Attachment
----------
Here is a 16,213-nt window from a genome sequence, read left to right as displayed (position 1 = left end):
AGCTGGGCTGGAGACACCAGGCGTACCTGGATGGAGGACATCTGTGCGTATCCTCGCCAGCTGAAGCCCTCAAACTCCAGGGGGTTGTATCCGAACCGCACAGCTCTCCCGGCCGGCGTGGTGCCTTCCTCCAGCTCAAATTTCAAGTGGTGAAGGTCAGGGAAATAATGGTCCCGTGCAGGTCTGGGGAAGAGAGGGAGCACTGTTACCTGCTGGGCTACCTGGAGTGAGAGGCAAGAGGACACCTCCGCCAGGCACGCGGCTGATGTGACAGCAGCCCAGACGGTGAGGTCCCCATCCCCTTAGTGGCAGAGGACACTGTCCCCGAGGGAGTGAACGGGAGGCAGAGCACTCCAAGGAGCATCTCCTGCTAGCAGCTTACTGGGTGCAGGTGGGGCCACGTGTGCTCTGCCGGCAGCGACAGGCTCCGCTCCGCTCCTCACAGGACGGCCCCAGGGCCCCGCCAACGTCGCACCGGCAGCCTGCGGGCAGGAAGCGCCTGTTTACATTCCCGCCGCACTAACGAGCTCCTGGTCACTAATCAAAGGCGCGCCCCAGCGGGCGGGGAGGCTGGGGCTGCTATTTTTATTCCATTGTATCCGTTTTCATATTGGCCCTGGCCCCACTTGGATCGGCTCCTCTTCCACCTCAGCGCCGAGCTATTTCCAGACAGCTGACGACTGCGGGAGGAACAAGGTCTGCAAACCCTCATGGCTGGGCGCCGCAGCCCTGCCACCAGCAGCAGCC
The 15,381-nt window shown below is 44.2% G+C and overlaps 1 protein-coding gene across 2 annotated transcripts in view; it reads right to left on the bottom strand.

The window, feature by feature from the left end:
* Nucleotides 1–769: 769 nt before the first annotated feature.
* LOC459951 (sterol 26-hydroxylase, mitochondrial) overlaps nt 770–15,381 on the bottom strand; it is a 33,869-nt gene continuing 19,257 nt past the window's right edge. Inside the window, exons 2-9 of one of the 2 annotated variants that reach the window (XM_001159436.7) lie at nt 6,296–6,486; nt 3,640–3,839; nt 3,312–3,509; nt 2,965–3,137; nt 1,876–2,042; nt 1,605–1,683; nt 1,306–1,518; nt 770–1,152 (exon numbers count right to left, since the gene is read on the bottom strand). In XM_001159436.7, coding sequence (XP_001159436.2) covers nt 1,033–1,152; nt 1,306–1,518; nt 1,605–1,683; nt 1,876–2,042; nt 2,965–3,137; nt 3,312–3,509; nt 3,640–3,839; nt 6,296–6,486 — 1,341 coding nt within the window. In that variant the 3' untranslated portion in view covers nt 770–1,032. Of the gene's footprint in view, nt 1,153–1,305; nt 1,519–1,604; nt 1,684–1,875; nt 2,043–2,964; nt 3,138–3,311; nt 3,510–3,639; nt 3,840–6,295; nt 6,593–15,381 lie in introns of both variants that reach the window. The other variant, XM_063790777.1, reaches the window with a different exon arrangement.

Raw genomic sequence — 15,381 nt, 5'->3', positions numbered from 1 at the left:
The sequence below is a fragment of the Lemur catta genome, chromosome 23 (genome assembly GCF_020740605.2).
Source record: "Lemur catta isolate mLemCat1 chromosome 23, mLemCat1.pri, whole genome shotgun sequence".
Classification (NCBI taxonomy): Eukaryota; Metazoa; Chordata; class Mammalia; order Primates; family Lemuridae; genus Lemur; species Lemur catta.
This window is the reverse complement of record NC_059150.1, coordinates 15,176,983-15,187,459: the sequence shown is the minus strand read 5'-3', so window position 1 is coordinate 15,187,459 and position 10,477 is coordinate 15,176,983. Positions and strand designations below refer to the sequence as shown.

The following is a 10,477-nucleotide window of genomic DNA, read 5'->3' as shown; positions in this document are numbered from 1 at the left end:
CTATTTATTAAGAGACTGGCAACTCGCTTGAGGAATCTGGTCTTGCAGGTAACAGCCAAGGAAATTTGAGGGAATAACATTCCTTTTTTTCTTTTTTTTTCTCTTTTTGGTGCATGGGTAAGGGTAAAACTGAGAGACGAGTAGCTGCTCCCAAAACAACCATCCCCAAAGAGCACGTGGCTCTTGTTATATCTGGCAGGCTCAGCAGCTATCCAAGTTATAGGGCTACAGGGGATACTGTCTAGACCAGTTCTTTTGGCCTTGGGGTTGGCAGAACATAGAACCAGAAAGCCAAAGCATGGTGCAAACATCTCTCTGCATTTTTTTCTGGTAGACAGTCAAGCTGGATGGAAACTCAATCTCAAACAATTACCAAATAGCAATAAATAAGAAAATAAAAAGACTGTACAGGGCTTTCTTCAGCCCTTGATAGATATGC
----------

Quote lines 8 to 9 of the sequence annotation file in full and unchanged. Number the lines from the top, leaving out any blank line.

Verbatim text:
The sequence below is a fragment of the Lemur catta genome, chromosome 23 (genome assembly GCF_020740605.2).
Source record: "Lemur catta isolate mLemCat1 chromosome 23, mLemCat1.pri, whole genome shotgun sequence".